Rothblatt: I can’t really say that I was very intellectual about founding the company to go after my daughter’s disease. I’m reminded of a great line that I read just last week in Diane von Fürstenberg’s most recent book, The Woman I Wanted to Be. She’s built DVF into a huge enterprise, and she said she never had a business plan. She just pursued her passion, which for her was fashion.
For me, I had to save Jenesis, my daughter. I didn’t really think through it so much, like, “Okay, this is an orphan disease. I’ll be a leader in this business segment.” Frankly, I didn’t care if I made a penny in this entire area. I just wanted to save my daughter.
Klein: Let’s talk a little bit more about the company, United Therapeutics. You’ve had a run of successful medicines, but now are moving to think about lung transplantation and xenotransplantation. Why the shift? Why this progression?
Rothblatt: What we’re trying to do is to develop a market for manufactured organs. Manufactured organs, such as lungs, for example, are really just another type of medicine. It’s a medicine that you take just one time, and it pretty much cures your disease. People are used to thinking of medicines as something that are pills in a bottle or something that’s injected in a syringe. But they don’t have to be that way. For a number of years, there has been skin as a product for people who have terrible burns, and it’s possible to grow skin as layers and lay it down. For other conditions, there have been tissues, which are collections of literally millions or even tens of millions of cells, which are provided to patients.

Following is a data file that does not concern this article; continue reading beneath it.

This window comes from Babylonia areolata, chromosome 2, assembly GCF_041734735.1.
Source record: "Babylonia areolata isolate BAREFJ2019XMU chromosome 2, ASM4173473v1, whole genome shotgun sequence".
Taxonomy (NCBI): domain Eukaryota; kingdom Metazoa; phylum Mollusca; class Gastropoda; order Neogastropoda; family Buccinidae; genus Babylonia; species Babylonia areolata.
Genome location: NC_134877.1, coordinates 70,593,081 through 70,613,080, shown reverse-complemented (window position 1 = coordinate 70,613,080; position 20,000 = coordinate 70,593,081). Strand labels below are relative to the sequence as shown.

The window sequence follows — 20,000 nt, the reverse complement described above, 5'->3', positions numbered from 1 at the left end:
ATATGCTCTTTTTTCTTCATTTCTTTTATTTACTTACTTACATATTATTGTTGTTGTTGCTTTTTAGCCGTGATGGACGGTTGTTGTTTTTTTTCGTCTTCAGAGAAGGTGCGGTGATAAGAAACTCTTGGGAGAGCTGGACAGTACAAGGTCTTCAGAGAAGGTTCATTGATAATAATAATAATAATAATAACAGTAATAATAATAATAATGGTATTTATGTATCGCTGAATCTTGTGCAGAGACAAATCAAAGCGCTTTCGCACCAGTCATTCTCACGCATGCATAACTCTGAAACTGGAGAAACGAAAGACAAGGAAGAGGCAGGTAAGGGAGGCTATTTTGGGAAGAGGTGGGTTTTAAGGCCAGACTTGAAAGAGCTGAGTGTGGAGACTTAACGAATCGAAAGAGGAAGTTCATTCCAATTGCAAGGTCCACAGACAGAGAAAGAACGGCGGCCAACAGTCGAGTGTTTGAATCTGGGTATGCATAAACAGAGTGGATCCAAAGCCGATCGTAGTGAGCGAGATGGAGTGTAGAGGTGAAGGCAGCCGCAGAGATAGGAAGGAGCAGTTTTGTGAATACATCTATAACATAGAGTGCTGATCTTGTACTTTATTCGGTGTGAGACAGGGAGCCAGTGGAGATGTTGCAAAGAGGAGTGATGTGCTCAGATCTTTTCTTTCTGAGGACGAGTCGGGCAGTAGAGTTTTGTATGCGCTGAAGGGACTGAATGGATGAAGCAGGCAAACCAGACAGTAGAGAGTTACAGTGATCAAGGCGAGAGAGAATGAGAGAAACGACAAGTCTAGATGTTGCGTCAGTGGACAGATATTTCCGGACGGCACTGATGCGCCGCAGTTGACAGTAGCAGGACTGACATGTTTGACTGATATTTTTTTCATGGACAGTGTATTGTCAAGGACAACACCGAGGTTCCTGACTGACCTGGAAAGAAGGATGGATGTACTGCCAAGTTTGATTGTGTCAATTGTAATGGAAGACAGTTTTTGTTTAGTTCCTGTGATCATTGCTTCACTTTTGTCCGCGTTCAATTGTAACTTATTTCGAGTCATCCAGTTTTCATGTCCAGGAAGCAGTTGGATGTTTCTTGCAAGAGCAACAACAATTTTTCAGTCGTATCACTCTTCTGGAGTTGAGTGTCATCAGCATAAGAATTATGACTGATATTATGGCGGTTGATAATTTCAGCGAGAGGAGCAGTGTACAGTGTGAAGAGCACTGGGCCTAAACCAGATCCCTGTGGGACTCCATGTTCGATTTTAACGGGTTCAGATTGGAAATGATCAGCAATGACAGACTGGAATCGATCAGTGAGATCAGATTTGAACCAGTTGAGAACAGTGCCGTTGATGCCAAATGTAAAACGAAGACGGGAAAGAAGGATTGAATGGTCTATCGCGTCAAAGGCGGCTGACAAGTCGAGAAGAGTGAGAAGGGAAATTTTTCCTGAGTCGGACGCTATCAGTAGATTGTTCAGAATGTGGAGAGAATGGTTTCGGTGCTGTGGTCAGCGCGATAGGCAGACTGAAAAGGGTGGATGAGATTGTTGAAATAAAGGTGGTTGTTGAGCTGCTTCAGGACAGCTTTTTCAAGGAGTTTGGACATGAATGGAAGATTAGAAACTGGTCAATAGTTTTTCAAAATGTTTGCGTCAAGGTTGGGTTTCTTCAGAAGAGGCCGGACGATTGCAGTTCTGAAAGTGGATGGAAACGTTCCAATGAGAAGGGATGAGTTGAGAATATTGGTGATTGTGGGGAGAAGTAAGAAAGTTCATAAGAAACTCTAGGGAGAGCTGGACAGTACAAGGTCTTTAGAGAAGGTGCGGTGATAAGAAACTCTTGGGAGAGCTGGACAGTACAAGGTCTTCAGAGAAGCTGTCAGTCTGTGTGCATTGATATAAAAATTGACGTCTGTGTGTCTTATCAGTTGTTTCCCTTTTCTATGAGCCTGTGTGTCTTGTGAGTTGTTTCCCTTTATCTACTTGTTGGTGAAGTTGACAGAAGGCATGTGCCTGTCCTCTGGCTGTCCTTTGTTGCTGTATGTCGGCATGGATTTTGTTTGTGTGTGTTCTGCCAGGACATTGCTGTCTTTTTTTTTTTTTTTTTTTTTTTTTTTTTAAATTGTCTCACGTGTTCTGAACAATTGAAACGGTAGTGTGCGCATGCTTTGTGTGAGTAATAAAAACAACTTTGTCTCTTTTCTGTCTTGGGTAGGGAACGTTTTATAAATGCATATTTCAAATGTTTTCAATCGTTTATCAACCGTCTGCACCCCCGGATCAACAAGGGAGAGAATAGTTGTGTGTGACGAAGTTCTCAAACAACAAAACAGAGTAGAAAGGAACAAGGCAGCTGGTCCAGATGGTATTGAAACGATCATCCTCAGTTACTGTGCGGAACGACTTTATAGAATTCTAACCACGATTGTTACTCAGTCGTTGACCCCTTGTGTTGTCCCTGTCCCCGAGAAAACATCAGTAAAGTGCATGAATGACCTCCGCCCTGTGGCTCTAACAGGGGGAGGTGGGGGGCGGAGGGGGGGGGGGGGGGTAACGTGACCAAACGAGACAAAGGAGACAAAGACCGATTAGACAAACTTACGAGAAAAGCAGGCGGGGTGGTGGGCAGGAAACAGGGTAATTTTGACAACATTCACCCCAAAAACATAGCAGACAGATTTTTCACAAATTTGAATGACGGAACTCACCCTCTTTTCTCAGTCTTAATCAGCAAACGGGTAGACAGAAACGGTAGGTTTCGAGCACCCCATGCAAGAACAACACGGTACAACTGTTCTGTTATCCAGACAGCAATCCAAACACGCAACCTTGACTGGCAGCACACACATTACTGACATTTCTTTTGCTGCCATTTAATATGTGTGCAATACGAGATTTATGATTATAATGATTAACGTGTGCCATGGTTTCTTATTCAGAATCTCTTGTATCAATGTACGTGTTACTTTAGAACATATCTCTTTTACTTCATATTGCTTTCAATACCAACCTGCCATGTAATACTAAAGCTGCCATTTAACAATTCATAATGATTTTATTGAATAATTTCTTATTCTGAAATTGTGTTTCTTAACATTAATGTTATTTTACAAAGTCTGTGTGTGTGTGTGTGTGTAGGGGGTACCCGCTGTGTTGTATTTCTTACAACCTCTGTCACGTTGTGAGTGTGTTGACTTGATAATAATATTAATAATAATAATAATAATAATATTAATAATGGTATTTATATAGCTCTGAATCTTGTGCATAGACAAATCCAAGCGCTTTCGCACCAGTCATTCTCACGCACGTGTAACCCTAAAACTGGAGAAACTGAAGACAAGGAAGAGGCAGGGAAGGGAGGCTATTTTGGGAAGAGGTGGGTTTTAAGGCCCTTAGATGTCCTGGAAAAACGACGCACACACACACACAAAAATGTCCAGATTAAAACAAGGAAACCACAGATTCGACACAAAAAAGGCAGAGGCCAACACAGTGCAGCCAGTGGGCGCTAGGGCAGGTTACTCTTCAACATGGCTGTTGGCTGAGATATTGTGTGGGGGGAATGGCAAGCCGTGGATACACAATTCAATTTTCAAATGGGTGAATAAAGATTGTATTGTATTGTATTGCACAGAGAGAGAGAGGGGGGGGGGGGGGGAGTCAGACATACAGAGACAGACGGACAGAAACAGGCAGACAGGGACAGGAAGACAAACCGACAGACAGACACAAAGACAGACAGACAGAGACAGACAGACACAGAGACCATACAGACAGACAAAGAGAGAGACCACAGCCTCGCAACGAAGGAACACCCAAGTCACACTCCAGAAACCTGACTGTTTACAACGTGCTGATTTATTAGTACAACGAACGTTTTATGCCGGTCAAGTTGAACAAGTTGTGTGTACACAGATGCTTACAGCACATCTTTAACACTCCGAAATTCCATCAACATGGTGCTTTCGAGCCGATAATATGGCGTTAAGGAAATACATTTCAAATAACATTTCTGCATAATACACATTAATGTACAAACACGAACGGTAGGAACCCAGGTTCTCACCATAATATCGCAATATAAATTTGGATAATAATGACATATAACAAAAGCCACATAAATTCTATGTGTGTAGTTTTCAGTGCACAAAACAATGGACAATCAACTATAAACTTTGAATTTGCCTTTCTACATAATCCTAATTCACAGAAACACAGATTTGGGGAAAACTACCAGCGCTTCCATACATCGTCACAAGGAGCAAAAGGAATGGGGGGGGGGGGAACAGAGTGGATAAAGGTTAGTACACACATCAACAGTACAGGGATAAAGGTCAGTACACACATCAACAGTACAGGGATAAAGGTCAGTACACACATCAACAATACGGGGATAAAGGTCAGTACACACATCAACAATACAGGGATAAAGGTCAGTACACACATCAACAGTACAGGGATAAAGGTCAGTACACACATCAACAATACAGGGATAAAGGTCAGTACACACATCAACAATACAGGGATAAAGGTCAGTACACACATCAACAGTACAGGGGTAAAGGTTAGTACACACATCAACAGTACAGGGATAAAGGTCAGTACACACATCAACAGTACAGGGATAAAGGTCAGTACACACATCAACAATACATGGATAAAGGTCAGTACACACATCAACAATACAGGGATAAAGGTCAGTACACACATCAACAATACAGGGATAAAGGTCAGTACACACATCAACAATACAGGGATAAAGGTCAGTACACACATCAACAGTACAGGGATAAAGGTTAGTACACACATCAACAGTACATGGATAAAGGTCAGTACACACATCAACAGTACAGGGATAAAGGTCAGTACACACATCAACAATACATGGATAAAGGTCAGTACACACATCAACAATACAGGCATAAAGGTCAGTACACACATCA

My original inspiration in manufactured organs was, in fact, from my maternal grandmother who required a porcine heart valve because she had cardiac valvular disease. She would have died of a heart attack. They removed her heart valve and put in the heart valve from a pig.
Klein: When was this?
Rothblatt: This was in the ‘70s.
Klein: Wow. So it has been around for a while.
Rothblatt: Yes. That was my initial interest and the credibility that I gave this field. Our daughter’s condition, pulmonary hypertension, is treated by our medicine. In fact, our competitors also have medicines for this disease. But not one of these medicines is a cure for the disease. The disease involves at least three and maybe five different things going wrong in the body. That’s probably why it’s an orphan, or rare, disease because you need to have three to five different things all go wrong to end up with this disease.
As a result of that, coming up with a cure like a silver bullet is pretty darn hard because you need five cures to cure it. It so happens that when you replace a person’s lung, they never get the disease again. So whatever causes the disease, it’s resident in the lung. To me, developing an unlimited supply of manufactured lungs was just developing a better medicine for my daughter and everybody else with pulmonary hypertension.
Klein: How far away are we from a point when we will have this ready supply of lungs? Lungs are in short supply now. People die all the time unable to get transplanted lungs and other transplanted organs. How far in the future do you think it is before a replacement lung would be as common as a replacement hip?